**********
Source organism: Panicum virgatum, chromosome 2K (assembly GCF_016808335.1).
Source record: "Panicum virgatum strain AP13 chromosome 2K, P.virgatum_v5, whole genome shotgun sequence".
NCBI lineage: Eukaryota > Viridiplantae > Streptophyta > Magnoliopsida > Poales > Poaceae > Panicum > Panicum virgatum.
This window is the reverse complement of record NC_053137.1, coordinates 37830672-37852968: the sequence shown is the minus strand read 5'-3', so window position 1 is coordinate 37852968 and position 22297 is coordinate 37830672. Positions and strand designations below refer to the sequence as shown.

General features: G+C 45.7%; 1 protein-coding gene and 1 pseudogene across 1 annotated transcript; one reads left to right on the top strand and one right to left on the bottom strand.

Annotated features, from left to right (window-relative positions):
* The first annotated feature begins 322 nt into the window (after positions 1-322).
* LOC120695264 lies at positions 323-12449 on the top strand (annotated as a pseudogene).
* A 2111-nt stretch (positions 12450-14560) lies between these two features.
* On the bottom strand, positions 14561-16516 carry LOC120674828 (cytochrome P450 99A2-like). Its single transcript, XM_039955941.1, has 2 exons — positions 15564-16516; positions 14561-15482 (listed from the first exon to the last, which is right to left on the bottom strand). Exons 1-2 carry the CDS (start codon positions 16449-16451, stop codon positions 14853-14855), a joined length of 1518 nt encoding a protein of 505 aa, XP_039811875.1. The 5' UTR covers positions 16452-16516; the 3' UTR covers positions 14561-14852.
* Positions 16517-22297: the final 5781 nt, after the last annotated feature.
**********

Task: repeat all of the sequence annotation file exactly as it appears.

Source organism: Panicum virgatum, chromosome 2K (assembly GCF_016808335.1).
Source record: "Panicum virgatum strain AP13 chromosome 2K, P.virgatum_v5, whole genome shotgun sequence".
NCBI lineage: Eukaryota > Viridiplantae > Streptophyta > Magnoliopsida > Poales > Poaceae > Panicum > Panicum virgatum.
This window is the reverse complement of record NC_053137.1, coordinates 37830672-37852968: the sequence shown is the minus strand read 5'-3', so window position 1 is coordinate 37852968 and position 22297 is coordinate 37830672. Positions and strand designations below refer to the sequence as shown.

General features: G+C 45.7%; 1 protein-coding gene and 1 pseudogene across 1 annotated transcript; one reads left to right on the top strand and one right to left on the bottom strand.

Annotated features, from left to right (window-relative positions):
* The first annotated feature begins 322 nt into the window (after positions 1-322).
* LOC120695264 lies at positions 323-12449 on the top strand (annotated as a pseudogene).
* A 2111-nt stretch (positions 12450-14560) lies between these two features.
* On the bottom strand, positions 14561-16516 carry LOC120674828 (cytochrome P450 99A2-like). Its single transcript, XM_039955941.1, has 2 exons — positions 15564-16516; positions 14561-15482 (listed from the first exon to the last, which is right to left on the bottom strand). Exons 1-2 carry the CDS (start codon positions 16449-16451, stop codon positions 14853-14855), a joined length of 1518 nt encoding a protein of 505 aa, XP_039811875.1. The 5' UTR covers positions 16452-16516; the 3' UTR covers positions 14561-14852.
* Positions 16517-22297: the final 5781 nt, after the last annotated feature.